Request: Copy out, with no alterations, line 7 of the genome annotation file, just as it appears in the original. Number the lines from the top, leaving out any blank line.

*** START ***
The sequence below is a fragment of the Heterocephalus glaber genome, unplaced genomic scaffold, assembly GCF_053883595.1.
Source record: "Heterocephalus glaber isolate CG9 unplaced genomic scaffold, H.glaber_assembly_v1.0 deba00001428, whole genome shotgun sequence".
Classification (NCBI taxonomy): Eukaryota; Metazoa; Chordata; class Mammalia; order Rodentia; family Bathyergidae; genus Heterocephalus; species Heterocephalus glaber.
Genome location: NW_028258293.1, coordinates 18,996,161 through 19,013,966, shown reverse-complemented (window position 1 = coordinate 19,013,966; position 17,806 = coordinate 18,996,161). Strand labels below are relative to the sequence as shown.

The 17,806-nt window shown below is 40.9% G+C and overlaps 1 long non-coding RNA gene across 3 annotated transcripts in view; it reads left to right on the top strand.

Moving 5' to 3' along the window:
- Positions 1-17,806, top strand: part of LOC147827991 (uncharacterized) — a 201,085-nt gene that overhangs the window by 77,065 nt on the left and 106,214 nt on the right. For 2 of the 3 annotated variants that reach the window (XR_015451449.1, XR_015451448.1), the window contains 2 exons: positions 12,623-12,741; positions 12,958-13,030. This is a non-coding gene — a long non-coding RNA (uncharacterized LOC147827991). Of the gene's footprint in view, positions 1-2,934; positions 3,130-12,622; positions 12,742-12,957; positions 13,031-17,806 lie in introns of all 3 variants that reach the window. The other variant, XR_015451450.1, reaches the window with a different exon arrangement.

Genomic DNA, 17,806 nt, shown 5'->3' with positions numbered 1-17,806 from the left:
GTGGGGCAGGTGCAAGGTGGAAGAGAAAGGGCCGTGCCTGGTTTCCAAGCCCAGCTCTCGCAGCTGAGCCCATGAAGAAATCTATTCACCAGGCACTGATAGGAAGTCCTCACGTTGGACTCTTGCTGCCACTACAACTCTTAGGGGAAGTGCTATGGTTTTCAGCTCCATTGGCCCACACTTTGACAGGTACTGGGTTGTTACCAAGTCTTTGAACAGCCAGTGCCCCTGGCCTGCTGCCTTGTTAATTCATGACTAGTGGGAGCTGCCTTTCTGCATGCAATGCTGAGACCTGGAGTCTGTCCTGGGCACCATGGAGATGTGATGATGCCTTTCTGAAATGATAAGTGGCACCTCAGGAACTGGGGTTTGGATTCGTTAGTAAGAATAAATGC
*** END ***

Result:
- Positions 1-17,806, top strand: part of LOC147827991 (uncharacterized) — a 201,085-nt gene that overhangs the window by 77,065 nt on the left and 106,214 nt on the right. For 2 of the 3 annotated variants that reach the window (XR_015451449.1, XR_015451448.1), the window contains 2 exons: positions 12,623-12,741; positions 12,958-13,030. This is a non-coding gene — a long non-coding RNA (uncharacterized LOC147827991). Of the gene's footprint in view, positions 1-2,934; positions 3,130-12,622; positions 12,742-12,957; positions 13,031-17,806 lie in introns of all 3 variants that reach the window. The other variant, XR_015451450.1, reaches the window with a different exon arrangement.